Kayak Iowa Bullet Journal Travel preparation Patricia Tiffany Morris.JPG

Bullet Journal Travels

Inspirational planning

I have often longed for a magnificent mountain lake house surrounded by other rustic cabin owners and viewed from select vistas. I imagine many share my dream. Facebook is filled with log cabin living and off-the-grid groupies. By all accounts, regardless of which group posts the most impressive mountain cabin photograph, we long for a piece of that gentle Polaroid moment, and we vow in our bullet journals to make certain to practice on the lake in our backyard before we arrive at our mountain destination. 

I did, and I didn't.

I did buy the kayak. I did purchase the designer life preservers, the deluxe standing room Cabela's brand tent, and took the trip to Colorado's Gunnison and Crested Butte mountains with my lovely, brave, outdoorsy daughter.

I didn't practice before I left. I didn't bring the kayak, nor did I squeeze extra pieces of travel equipment into our small vehicle. My daughter practiced a little, yet her persistent and courageous spirit brought us to the journey during the summer of 2016. What I didn't expect was to touch the bottom of the river from the underside of an inflatable rafting boat. And I didn't miss the designer life jacket at all. Class 4 river rapids weren't on my bullet list either.

My daughter and I will always remember both my unexpected excursion into the icy cold rapids, my legs bruised and scratched from a boat full of women gasping as they peered over the edge of the floating vessel, and the indelible picture of each other's jaws repeatedly falling wide open as incredible daredevil kayakers plunged down near vertical-waterfalls, only to emerge right side of the vessel toward the sky.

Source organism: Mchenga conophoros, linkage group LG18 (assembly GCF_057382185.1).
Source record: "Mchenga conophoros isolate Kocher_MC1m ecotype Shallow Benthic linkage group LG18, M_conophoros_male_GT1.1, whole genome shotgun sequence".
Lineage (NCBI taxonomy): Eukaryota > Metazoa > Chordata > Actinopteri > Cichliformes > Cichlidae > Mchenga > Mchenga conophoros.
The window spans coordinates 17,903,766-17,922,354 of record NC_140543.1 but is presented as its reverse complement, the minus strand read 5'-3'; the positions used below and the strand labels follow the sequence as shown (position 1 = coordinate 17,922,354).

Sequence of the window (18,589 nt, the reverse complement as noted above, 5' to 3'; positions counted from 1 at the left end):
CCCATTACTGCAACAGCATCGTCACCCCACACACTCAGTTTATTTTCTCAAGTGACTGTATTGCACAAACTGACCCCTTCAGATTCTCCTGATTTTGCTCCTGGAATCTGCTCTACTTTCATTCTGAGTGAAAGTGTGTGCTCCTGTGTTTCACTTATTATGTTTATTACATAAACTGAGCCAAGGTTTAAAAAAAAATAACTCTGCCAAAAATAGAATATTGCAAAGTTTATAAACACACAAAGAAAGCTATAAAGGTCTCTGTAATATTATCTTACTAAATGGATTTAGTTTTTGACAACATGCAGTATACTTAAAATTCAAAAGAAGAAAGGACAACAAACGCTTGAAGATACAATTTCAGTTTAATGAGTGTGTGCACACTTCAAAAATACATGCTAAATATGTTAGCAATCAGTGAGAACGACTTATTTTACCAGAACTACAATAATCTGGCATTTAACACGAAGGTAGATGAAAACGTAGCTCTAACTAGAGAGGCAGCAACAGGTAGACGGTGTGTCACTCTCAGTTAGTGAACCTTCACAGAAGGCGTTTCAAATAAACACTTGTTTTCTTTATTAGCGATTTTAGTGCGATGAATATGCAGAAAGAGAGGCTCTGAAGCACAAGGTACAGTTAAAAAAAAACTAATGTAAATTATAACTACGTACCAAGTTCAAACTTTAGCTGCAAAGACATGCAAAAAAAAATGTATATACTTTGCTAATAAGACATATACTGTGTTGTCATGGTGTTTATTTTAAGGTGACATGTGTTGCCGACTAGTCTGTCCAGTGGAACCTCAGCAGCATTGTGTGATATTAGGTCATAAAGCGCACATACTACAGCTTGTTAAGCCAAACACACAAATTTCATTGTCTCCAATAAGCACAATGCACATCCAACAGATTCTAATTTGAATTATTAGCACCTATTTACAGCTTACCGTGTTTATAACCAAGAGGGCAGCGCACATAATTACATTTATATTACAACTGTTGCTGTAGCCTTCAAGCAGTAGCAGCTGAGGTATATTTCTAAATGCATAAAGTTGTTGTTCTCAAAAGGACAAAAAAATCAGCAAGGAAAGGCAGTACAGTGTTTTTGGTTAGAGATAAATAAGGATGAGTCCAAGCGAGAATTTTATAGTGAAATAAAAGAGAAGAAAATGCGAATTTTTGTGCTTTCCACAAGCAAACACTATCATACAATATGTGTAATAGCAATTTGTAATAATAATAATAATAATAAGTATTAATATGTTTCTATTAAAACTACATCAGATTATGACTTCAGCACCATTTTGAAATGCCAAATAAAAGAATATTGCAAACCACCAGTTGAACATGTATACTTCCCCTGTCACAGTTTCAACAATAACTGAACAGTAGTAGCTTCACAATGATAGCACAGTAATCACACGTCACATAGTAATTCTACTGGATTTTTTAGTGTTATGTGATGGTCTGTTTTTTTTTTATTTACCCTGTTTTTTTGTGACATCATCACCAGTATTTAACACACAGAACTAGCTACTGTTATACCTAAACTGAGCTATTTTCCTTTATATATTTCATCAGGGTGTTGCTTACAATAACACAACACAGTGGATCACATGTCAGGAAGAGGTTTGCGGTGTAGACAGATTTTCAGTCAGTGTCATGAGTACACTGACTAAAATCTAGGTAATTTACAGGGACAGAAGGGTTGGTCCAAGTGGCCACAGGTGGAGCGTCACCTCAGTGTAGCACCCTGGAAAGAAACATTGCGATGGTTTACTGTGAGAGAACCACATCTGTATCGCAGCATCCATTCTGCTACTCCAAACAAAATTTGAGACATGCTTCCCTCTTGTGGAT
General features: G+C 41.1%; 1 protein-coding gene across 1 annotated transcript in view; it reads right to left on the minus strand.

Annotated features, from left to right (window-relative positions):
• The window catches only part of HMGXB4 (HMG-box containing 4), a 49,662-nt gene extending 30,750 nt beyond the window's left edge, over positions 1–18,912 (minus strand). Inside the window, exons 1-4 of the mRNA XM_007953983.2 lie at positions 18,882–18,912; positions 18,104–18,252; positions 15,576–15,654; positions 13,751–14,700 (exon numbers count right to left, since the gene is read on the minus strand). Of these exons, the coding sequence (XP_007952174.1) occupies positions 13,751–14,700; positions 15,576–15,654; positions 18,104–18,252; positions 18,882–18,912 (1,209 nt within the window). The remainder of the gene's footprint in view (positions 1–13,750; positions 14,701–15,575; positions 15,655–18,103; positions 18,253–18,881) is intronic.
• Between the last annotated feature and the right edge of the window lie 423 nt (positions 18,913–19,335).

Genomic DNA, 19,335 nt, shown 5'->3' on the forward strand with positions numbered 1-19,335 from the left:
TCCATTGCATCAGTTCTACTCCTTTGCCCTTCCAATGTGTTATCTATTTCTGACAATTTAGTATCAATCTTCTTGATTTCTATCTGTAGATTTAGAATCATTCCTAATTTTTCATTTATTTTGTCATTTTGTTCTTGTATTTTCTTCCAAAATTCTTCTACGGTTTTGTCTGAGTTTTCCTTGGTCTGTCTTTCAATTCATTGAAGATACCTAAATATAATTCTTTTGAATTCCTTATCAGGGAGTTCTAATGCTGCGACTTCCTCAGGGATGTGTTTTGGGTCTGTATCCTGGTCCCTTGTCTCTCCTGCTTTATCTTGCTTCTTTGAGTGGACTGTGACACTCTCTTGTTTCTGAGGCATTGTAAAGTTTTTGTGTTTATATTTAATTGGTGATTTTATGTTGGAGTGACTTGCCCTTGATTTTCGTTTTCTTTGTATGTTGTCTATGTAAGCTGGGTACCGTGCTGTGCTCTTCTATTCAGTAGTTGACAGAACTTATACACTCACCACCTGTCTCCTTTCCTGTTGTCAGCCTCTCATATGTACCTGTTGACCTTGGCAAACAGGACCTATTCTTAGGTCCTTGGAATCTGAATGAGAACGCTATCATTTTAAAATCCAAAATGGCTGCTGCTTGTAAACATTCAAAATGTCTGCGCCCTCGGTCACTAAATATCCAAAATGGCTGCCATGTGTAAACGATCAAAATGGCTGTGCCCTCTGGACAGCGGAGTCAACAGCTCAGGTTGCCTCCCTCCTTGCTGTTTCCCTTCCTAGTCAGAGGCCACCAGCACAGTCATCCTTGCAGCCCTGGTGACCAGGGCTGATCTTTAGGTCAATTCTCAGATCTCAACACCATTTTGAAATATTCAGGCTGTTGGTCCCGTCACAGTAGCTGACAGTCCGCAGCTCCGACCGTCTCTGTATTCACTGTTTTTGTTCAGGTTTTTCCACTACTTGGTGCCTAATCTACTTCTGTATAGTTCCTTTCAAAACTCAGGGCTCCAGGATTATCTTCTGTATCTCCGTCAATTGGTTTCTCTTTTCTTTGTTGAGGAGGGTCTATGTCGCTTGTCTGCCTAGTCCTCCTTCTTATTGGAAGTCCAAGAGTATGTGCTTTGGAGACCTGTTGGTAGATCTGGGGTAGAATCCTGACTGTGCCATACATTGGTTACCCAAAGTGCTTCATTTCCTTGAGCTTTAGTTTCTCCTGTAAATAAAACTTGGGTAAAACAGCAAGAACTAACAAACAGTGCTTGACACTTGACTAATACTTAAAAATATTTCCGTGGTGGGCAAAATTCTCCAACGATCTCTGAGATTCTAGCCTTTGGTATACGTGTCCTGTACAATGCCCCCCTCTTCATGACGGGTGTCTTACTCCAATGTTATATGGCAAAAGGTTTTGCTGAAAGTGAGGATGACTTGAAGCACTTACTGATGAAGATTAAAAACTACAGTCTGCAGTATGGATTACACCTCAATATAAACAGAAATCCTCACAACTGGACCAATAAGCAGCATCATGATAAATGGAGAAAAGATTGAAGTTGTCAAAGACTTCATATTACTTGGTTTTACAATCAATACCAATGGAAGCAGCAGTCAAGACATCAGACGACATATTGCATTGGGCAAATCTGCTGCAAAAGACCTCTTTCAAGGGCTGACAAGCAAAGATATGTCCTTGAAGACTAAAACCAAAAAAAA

My daughter practiced in our suburban lake development, but the National Geographic video-like images we witnessed along the road to one of our destinations may prove to be my favorite item in next year’s bullet journal. I am over 50 years old. Scratch that. The bullet journal entry, I mean. I'm stuck, somewhat inflexible as my body ages, and I resist adding to life's more challenging experiences. No bullet journal or wishlist will change that fact. Let's look at mountain lakes with a calm, gentle breeze and a wooden dock for noble intentions to ride the craft. My architect designed dock floats, perfectly suited for a pair of earthbound armchairs. Gravity Chairs to be precise. What pleasant days of writing I contemplate, reading the Scriptures on that dock overlooking my mountain home. A noteworthy, achievable goal at least on paper.

As I pick my jaw off the page, wiping a bit of drool off my chin, I grab a handful of Prismacolor pencils. Perhaps I can draw or sketch mountains and log cabins as I travel back to Colorado, Utah or Wyoming next year. I certainly hope to be blessed memorizing Scripture again with my next traveling companion. My future numbered destinations soar toward the eastern mountains of Tennessee and North Carolina. 

I despise messy pages, so I hesitate to literally scratch off my bullet entry. But I could add if I had such a journal, “practice canoeing and kayaking this summer on the pond in our neighborhood". Next year I will create a bullet journal to balance my creative and my productive needs. And although the lake is located across the street, around the corner, and only visible in winter, it's enough for me and my God. It’s enough for my imagination once I lean back in the boat and look toward the sky. Bullet journals are, after all, a place for dreams to come true. 

by Patricia Tiffany Morris